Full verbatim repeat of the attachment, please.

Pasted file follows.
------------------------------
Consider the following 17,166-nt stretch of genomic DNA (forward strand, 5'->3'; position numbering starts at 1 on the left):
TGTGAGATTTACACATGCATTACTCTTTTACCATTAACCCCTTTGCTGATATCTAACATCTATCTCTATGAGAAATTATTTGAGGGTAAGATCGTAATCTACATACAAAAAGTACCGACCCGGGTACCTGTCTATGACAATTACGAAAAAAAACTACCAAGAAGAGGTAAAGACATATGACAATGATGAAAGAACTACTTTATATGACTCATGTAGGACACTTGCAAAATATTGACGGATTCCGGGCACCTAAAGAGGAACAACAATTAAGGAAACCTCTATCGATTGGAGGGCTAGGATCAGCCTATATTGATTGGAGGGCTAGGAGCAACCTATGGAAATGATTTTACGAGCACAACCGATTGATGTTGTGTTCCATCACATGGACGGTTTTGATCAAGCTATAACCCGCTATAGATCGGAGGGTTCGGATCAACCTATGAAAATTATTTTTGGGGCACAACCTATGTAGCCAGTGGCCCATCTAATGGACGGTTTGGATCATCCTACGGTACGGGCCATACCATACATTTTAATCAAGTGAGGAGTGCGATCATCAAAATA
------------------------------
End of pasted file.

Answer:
Consider the following 17,166-nt stretch of genomic DNA (forward strand, 5'->3'; position numbering starts at 1 on the left):
TGTGAGATTTACACATGCATTACTCTTTTACCATTAACCCCTTTGCTGATATCTAACATCTATCTCTATGAGAAATTATTTGAGGGTAAGATCGTAATCTACATACAAAAAGTACCGACCCGGGTACCTGTCTATGACAATTACGAAAAAAAACTACCAAGAAGAGGTAAAGACATATGACAATGATGAAAGAACTACTTTATATGACTCATGTAGGACACTTGCAAAATATTGACGGATTCCGGGCACCTAAAGAGGAACAACAATTAAGGAAACCTCTATCGATTGGAGGGCTAGGATCAGCCTATATTGATTGGAGGGCTAGGAGCAACCTATGGAAATGATTTTACGAGCACAACCGATTGATGTTGTGTTCCATCACATGGACGGTTTTGATCAAGCTATAACCCGCTATAGATCGGAGGGTTCGGATCAACCTATGAAAATTATTTTTGGGGCACAACCTATGTAGCCAGTGGCCCATCTAATGGACGGTTTGGATCATCCTACGGTACGGGCCATACCATACATTTTAATCAAGTGAGGAGTGCGATCATCAAAATA